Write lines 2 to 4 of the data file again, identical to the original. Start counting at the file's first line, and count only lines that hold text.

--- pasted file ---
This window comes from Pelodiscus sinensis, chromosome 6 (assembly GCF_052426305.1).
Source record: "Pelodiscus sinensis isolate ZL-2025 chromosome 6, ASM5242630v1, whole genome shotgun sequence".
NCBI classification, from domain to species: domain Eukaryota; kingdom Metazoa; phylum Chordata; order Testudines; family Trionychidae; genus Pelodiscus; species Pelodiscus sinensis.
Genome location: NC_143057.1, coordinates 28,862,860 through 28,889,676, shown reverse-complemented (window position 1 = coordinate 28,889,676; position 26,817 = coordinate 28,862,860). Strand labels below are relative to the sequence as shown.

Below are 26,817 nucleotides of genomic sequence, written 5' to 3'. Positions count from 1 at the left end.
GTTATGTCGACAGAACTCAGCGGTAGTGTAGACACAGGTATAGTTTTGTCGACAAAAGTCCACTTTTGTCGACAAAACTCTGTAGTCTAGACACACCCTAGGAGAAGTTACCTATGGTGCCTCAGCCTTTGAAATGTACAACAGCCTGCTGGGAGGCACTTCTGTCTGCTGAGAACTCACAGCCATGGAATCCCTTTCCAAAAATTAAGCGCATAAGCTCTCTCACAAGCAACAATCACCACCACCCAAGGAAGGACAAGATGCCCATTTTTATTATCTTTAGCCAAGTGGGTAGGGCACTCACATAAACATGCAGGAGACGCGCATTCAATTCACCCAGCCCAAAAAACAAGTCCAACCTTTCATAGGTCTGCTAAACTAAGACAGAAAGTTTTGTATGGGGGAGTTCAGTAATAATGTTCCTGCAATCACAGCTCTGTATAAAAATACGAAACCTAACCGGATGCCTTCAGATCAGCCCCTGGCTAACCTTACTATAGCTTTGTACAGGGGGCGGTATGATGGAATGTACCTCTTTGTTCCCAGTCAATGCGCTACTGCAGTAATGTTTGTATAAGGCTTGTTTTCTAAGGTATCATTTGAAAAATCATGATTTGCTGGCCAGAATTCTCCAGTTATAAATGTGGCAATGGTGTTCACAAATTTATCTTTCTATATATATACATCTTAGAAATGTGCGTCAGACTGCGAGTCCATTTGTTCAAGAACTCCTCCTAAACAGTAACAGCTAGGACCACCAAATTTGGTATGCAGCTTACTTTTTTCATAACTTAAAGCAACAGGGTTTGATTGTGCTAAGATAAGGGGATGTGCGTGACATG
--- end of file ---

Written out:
Source record: "Pelodiscus sinensis isolate ZL-2025 chromosome 6, ASM5242630v1, whole genome shotgun sequence".
NCBI classification, from domain to species: domain Eukaryota; kingdom Metazoa; phylum Chordata; order Testudines; family Trionychidae; genus Pelodiscus; species Pelodiscus sinensis.
Genome location: NC_143057.1, coordinates 28,862,860 through 28,889,676, shown reverse-complemented (window position 1 = coordinate 28,889,676; position 26,817 = coordinate 28,862,860). Strand labels below are relative to the sequence as shown.